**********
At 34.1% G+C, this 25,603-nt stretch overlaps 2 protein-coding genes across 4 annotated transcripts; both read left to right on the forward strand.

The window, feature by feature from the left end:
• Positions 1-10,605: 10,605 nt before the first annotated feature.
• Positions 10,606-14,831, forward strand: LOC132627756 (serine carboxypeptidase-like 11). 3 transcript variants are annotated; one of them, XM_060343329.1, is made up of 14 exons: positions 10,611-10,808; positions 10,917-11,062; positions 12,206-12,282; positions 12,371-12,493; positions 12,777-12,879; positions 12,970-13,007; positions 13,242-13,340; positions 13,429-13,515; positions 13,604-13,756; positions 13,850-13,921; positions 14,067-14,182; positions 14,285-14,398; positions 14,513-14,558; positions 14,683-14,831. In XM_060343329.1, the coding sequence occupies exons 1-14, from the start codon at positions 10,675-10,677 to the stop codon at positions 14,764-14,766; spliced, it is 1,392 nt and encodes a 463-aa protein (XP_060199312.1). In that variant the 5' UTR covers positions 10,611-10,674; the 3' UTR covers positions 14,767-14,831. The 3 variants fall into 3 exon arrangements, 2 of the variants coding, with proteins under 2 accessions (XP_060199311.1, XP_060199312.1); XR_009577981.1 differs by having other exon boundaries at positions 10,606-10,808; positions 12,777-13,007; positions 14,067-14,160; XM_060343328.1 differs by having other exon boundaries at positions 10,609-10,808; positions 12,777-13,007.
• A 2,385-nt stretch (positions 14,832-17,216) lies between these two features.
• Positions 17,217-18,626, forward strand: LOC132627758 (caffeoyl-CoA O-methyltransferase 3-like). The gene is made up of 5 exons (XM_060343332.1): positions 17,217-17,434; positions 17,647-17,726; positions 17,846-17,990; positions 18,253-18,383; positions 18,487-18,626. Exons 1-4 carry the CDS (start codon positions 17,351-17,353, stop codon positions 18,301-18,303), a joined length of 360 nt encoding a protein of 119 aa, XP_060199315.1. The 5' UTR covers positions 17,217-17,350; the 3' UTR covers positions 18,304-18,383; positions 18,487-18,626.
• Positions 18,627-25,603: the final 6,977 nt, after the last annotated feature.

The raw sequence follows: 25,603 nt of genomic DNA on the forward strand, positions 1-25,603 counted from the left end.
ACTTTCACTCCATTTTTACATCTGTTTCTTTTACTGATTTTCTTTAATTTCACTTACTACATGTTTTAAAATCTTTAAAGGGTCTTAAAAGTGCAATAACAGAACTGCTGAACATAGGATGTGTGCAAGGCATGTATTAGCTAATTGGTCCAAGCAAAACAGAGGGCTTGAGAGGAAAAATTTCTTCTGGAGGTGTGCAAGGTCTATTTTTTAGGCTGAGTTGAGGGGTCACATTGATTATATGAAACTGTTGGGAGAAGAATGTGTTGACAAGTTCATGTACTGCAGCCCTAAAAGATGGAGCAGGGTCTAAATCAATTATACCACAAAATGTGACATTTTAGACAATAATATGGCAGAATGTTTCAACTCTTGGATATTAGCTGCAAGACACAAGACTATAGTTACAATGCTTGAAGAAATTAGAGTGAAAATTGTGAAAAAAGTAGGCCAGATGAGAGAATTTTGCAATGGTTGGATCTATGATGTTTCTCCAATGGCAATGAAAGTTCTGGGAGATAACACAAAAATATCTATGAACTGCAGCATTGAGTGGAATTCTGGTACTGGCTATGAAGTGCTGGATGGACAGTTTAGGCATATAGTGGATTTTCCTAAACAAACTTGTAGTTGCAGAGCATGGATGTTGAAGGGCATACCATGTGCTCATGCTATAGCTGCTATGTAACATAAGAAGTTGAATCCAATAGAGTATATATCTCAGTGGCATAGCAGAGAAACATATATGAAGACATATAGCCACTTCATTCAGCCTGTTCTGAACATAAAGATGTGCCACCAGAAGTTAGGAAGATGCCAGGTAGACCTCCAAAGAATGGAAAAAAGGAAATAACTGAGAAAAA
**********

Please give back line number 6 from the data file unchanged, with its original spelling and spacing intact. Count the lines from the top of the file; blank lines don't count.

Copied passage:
• Positions 17,217-18,626, forward strand: LOC132627758 (caffeoyl-CoA O-methyltransferase 3-like). The gene is made up of 5 exons (XM_060343332.1): positions 17,217-17,434; positions 17,647-17,726; positions 17,846-17,990; positions 18,253-18,383; positions 18,487-18,626. Exons 1-4 carry the CDS (start codon positions 17,351-17,353, stop codon positions 18,301-18,303), a joined length of 360 nt encoding a protein of 119 aa, XP_060199315.1. The 5' UTR covers positions 17,217-17,350; the 3' UTR covers positions 18,304-18,383; positions 18,487-18,626.